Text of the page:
New Delhi: After 22 years, New SD Public School at Mohan Garden has decided to down its shutters. As have Gyandeep Vidya Mandir School in Madanpur Khadar in southeast Delhi and Oxford Public School in Jagatpuri, east Delhi, both after running for 18 years. The three were budget private schools, providing English medium education at affordable charges, but were now finding it difficult to collect fees with Covid-19 hitting parents’ incomes to add to no new admissions and their students flocking to the government institutions.
At Gyandeep Vidya Mandir, which closed on April 1, a notice said, “The school management is compelled to take this decision as the students are not paying fees for over a year and teachers are also not cooperating.” A solitary guard now keeps an eye on the 17,000 sq ft school complex.
The notice was a surprise for the teachers, who claimed not to have been paid salaries for 2020 despite conducting online classes. After the lockdown last year, the number of students slid to less than 100, among them a few students from the economically weaker sections. Eight teachers moved Delhi High Court against the school management to get their pending salaries.
Teacher Mohammad Sijjil, 28, said, “I need to be paid my salary for one year and gratuity for working more than five years. The owners of the school don’t understand the financial stress we are facing.” Some teachers who have worked in the school for the past 15 years now stare at an uncertain future.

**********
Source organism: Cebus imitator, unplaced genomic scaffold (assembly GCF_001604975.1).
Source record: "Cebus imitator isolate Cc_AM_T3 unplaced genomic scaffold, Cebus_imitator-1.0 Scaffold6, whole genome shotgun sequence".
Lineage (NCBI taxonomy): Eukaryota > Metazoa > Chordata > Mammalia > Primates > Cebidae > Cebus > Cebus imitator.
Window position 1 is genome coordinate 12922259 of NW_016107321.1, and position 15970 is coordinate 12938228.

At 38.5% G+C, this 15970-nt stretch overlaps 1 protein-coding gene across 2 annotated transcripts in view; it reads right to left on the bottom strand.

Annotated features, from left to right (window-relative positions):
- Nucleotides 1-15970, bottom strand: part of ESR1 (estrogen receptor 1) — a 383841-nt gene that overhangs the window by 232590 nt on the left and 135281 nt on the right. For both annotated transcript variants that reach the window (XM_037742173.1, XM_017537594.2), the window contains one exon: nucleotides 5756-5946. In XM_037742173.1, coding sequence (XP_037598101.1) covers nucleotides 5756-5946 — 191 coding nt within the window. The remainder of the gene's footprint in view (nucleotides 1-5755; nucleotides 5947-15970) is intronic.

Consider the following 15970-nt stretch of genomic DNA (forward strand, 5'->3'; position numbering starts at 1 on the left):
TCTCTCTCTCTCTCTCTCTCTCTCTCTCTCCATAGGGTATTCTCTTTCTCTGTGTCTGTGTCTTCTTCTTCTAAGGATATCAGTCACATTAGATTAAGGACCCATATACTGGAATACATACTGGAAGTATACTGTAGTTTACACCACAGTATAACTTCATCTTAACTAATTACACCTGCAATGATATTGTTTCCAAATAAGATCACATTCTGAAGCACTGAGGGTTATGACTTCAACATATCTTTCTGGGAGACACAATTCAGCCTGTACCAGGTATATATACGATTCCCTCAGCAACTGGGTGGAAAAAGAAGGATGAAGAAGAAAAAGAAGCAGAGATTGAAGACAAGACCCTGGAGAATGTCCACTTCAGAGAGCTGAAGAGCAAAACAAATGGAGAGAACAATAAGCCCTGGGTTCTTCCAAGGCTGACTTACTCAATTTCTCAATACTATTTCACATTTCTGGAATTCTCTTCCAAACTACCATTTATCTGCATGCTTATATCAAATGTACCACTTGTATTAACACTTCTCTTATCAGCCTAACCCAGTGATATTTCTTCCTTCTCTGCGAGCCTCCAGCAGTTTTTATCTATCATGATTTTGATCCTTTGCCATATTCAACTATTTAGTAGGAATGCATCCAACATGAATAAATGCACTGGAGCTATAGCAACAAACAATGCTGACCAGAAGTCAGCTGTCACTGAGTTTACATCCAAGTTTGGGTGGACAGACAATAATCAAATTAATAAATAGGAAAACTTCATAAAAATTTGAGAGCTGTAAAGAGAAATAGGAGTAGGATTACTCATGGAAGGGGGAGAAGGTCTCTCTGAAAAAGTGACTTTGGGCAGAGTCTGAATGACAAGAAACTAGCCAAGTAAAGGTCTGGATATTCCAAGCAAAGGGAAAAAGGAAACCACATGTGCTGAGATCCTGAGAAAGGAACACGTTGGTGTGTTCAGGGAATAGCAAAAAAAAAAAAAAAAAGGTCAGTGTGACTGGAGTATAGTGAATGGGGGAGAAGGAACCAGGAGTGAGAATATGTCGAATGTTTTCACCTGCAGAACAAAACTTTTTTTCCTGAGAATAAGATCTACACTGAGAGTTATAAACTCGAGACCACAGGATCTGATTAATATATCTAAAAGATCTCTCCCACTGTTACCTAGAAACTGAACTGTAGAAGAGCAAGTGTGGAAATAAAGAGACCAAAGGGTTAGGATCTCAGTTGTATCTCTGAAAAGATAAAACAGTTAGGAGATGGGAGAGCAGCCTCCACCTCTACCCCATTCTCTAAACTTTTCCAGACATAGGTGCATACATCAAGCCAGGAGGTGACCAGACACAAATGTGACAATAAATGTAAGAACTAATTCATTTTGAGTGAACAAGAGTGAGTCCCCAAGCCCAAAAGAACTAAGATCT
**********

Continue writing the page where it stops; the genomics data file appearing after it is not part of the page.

More worried are parents like autorickshaw driver Azama, whose daughter studied in Class III as an EWS student. “I wanted her to get a good English education and so I admitted her to this school. I did not want her to go to a government school. I haven’t taken the transfer certificate yet,” said Azama.
R G Mehra, member of the school management, said, “The matter is sub-judice. Enquiry proceedings have been initiated against the teachers and they can be charge-sheeted soon. The number of students has fallen from 200 in February 2020 to around 37. It’s impossible to run a school for a total fee collection of around Rs 25,000 a month. Most parents are not paying the fees, so how is it possible to run such an establishment?”
At New SD Public School too, student strength came down from 600 in 2019 to almost negligible now. The school’s Sanjay Agarwal said, “We have told the state government to either take over the school or we will shut it down. We can’t even pay the security guards.” R K Uppal, manager of Oxford Public School, claimed to have just 50 on the rolls now.
In these schools, the monthly fees range from Rs 400 to Rs 1,500. After Class VIII, students usually shift to government schools. But the three are not the only affordable institutions affected by the pandemic. Chandrakant Singh, national general secretary, Private Land Public School’s Trust, an association of budget schools, said, “Every day, school owners are asking us about the process to close down or if any help is available.” Rajesh Gupta, who runs Surya Model School and Green Gold Model School in Najafgarh, said, “Yes, it’s becoming very difficult for us. Our management committee is meeting soon to decide what we should do.”